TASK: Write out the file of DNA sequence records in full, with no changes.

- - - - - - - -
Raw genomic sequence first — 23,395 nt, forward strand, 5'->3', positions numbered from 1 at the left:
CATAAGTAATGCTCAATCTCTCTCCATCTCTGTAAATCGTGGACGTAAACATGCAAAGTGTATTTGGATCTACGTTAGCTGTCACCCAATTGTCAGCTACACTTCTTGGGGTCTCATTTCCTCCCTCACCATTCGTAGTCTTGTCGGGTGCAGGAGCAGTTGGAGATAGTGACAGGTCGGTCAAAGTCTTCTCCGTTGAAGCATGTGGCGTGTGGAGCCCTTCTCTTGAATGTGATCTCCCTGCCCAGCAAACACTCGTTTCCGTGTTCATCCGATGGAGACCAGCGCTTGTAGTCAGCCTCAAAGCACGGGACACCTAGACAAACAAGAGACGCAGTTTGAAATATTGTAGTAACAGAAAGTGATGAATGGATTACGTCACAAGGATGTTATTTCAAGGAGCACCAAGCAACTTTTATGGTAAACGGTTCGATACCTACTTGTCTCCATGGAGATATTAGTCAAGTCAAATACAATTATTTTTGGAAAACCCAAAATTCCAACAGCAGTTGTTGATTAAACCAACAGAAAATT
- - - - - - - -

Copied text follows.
Raw genomic sequence first — 23,395 nt, forward strand, 5'->3', positions numbered from 1 at the left:
CATAAGTAATGCTCAATCTCTCTCCATCTCTGTAAATCGTGGACGTAAACATGCAAAGTGTATTTGGATCTACGTTAGCTGTCACCCAATTGTCAGCTACACTTCTTGGGGTCTCATTTCCTCCCTCACCATTCGTAGTCTTGTCGGGTGCAGGAGCAGTTGGAGATAGTGACAGGTCGGTCAAAGTCTTCTCCGTTGAAGCATGTGGCGTGTGGAGCCCTTCTCTTGAATGTGATCTCCCTGCCCAGCAAACACTCGTTTCCGTGTTCATCCGATGGAGACCAGCGCTTGTAGTCAGCCTCAAAGCACGGGACACCTAGACAAACAAGAGACGCAGTTTGAAATATTGTAGTAACAGAAAGTGATGAATGGATTACGTCACAAGGATGTTATTTCAAGGAGCACCAAGCAACTTTTATGGTAAACGGTTCGATACCTACTTGTCTCCATGGAGATATTAGTCAAGTCAAATACAATTATTTTTGGAAAACCCAAAATTCCAACAGCAGTTGTTGATTAAACCAACAGAAAATT